The most profound activist for marijuana’s use as a medicine is Dr.
Lester Grinspoon, author of Marihuana: The Forbidden Medicine. According toGrinspoon, “The only well confirmed negative effect of marijuana is caused bythe smoke, which contains three times more tars and five times more carbonmonoxide than tobacco. But even the heaviest marijuana smokers rarely use asmuch as an average tobacco smoker. And, of course, many prefer to eat it.” Hisbook includes personal accounts of how prescribed marijuana alleviated epilepsy,weight loss of AIDs, nausea of chemotherapy, menstrual pains, and the severeeffects of Multiple Sclerosis. The illness with the most documentation andharmony among doctors which marijuana has successfully treated is MS. Grinspoonbelieves for MS sufferers, “Cannabis is the drug of necessity.” One patient ofhis, 51 year old Elizabeth MacRory, says “It has completely changed my life…Ithas helped with muscle spasms, allowed me to sleep properly, and helped controlmy bladder.” Marijuana also proved to be effective in the treatment of glaucomabecause its use lowers pressure on the eye.
“In a recent survey at a leading teaching hospital, ‘over 60 per cent ofmedical students were found to be marijuana users.’ In the same survey, only 30per cent admitted to smoking cigarettes” (Guardian). Brian Hilliard, editor ofPolice Review, says “Legalizing cannabis wouldn’t do any harm to anybody. Weshould be concentrating on the serious business of heroin and amphetamines.””In the UK in 1991, 42,209 people were convicted of marijuana charges, cloggingcourts and overcrowding prisons…and almost 90 per cent of drug offensesinvolve cannabis…The British government spends 500 million pounds a year on”overall responses to drugs” but receives no tax revenue from the estimated 1.8billion pound illicit drug market” (Guardian). Figures like this can be seen inthe United States as well. The US spends billions of dollars annually on thewar on drugs. If the government were to legalize marijuana, it could reasonablyplace high taxes on it because people are used to buying marijuana at extremelyhigh prices created by the risks of selling marijuana illegally. It could besold at a convenient store just like a pack of cigarettes for less than someonewould pay now, but still yield a high profit because of easy growingrequirements.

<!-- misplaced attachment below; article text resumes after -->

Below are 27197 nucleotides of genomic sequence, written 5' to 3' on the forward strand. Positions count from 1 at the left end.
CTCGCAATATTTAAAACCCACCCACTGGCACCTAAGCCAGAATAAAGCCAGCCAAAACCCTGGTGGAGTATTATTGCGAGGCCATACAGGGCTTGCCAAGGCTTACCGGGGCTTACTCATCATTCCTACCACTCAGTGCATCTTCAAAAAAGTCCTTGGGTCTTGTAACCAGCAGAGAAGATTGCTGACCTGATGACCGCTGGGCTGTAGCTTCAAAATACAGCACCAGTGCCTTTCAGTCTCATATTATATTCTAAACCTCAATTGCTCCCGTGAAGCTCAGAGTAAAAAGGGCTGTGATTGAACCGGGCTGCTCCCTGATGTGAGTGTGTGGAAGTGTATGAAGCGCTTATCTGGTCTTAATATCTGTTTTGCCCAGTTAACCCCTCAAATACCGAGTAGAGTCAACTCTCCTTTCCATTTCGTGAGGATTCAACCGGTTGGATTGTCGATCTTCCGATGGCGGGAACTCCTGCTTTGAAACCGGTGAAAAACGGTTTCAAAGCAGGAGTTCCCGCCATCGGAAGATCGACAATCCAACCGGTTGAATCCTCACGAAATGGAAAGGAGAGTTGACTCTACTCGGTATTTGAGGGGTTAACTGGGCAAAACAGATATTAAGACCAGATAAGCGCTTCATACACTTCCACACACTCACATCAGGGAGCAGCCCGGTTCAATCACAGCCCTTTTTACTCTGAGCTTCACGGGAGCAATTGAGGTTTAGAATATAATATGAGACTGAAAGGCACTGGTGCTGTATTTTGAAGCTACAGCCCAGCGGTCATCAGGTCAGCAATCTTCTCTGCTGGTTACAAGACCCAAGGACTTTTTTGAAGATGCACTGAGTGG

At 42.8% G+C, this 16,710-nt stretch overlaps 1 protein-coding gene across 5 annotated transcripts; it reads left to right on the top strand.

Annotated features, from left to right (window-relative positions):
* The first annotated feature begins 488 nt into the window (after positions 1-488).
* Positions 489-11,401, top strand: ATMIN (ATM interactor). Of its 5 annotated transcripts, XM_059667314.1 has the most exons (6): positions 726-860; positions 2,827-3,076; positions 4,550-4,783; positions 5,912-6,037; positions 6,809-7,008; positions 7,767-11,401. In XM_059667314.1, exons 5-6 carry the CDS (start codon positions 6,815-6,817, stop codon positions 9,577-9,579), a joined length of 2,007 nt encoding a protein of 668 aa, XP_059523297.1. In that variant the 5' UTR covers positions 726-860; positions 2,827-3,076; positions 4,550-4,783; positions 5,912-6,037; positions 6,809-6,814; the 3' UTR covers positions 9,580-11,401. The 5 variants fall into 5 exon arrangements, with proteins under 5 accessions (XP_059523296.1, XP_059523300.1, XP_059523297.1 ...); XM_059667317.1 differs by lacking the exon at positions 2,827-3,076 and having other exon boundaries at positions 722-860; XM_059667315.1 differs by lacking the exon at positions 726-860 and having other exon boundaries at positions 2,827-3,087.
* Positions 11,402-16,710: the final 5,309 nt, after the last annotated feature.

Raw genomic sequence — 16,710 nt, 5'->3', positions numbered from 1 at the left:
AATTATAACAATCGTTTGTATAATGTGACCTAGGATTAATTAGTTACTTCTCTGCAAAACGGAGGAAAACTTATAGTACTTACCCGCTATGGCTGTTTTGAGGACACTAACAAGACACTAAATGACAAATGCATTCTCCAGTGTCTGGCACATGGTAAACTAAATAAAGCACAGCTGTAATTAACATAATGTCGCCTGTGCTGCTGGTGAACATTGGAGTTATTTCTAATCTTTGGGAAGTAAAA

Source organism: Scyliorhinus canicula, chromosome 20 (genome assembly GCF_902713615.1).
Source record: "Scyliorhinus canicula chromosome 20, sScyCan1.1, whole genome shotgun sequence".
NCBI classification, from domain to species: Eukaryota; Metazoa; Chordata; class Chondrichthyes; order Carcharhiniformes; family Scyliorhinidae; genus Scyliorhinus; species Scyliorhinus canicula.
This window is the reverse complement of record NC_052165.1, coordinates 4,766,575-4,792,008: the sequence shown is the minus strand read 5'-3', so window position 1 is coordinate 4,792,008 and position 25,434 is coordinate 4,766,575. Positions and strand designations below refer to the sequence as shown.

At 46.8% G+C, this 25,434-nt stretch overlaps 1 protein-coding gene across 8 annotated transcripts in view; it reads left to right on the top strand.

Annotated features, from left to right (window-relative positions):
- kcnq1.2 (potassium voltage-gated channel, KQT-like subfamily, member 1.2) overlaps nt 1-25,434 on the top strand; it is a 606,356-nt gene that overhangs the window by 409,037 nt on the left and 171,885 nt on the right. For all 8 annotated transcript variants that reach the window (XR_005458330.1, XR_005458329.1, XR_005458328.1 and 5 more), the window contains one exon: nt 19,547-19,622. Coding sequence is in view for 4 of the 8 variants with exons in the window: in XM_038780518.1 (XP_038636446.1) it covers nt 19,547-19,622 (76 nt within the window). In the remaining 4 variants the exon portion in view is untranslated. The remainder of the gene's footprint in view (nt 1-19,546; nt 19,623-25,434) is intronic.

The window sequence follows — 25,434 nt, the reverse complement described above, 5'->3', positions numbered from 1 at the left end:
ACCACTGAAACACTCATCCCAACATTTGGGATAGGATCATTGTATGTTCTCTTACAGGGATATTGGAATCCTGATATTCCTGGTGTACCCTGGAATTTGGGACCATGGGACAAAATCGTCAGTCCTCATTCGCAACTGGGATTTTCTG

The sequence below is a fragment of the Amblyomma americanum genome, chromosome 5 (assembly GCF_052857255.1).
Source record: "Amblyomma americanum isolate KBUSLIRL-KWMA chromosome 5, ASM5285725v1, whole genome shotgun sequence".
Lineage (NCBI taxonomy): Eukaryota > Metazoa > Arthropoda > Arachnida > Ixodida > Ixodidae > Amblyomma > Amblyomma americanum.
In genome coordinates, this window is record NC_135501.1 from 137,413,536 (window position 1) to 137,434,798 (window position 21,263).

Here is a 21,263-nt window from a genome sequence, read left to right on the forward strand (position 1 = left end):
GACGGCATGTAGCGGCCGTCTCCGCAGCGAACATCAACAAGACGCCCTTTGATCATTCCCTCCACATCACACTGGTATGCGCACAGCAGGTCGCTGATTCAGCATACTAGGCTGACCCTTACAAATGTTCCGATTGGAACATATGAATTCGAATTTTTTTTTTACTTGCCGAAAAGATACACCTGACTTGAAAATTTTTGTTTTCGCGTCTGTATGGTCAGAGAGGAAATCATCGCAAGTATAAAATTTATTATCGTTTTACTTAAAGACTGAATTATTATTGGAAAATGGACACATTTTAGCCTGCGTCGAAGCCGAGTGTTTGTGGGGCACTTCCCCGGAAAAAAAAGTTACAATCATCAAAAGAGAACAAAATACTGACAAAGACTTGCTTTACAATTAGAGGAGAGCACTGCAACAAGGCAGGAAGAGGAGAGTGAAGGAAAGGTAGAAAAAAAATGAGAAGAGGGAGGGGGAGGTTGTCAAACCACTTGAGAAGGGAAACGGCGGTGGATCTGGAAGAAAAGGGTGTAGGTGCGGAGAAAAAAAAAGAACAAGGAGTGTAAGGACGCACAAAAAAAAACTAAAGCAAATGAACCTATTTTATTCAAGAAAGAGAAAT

An entire industry could be created out of hemp based products. Theoils extracted from seeds could be used for fuels and the hemp fiber, a fiber sovalued for its strength that it is used to judge the quality of other fibers,could be manufactured into ropes, clothing, or paper. Most importantly, themoney the government would make from taxes and the money which would be saved bynot trying to prevent its use could be used for more important things, such asserious drugs or the national debt.
The recreational use of marijuana would not stimulate crime like somewould argue. The crime rate in Amsterdam, where marijuana is legal, is lowerthan many major US cities. Mario Lap, a key drug policy advisor in theNetherlands national government says “We’ve had a realistic drug policy for 30years in the Netherlands, and we know what works. We distinguish between softand hard drugs, between traffickers and users. We try not to make people intocriminals” (Houston Chronicle).
We can expect strong opposition from companies like DuPont and papermanufacturers but the selfishness of these corporations should not prevent itsuse in our society like it did in the 1930’s. Regardless of what theseorganizations will say about marijuana, the fact is it has the potential tobecome one of the most useful substances in the entire world. If we took actionand our government legalized it today, we would immediately see benefits fromthis decision. People suffering from illnesses ranging from manic depression toMultiple Sclerosis would be able to experience relief. The government couldmake billions of dollars off of the taxes it could impose on its sale, and itsimplementation into the industrial world would create thousands of new jobs forthe economy. Also, because of its role in paper making, the rain forests ofSouth America could be saved from their current fate of extinction. No recordeddeaths have ever occurred as a result of marijuana use, it is not physicallyaddictive like alcohol or tobacco, and most doctors will agree it is safer touse. Marijuana being illegal has no validity at all. Due to all the positiveaspects of marijuana it should be legalized in the United States.